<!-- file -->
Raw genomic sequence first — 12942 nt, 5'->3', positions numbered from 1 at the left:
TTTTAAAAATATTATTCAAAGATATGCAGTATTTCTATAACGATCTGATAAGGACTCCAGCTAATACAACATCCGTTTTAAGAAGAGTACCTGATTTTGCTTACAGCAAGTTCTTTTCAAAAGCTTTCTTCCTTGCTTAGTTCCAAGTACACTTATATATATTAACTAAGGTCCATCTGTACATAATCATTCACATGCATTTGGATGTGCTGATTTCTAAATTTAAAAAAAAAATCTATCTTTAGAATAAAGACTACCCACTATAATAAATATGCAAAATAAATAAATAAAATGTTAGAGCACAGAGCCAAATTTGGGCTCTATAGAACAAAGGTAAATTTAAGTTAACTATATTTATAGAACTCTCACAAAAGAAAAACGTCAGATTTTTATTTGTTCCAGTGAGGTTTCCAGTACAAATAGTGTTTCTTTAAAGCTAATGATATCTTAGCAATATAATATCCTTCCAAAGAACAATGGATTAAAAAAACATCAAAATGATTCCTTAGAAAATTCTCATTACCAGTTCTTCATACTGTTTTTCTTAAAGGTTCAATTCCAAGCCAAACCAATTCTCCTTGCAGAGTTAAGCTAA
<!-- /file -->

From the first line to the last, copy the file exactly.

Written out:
Raw genomic sequence first — 12942 nt, 5'->3', positions numbered from 1 at the left:
TTTTAAAAATATTATTCAAAGATATGCAGTATTTCTATAACGATCTGATAAGGACTCCAGCTAATACAACATCCGTTTTAAGAAGAGTACCTGATTTTGCTTACAGCAAGTTCTTTTCAAAAGCTTTCTTCCTTGCTTAGTTCCAAGTACACTTATATATATTAACTAAGGTCCATCTGTACATAATCATTCACATGCATTTGGATGTGCTGATTTCTAAATTTAAAAAAAAAATCTATCTTTAGAATAAAGACTACCCACTATAATAAATATGCAAAATAAATAAATAAAATGTTAGAGCACAGAGCCAAATTTGGGCTCTATAGAACAAAGGTAAATTTAAGTTAACTATATTTATAGAACTCTCACAAAAGAAAAACGTCAGATTTTTATTTGTTCCAGTGAGGTTTCCAGTACAAATAGTGTTTCTTTAAAGCTAATGATATCTTAGCAATATAATATCCTTCCAAAGAACAATGGATTAAAAAAACATCAAAATGATTCCTTAGAAAATTCTCATTACCAGTTCTTCATACTGTTTTTCTTAAAGGTTCAATTCCAAGCCAAACCAATTCTCCTTGCAGAGTTAAGCTAA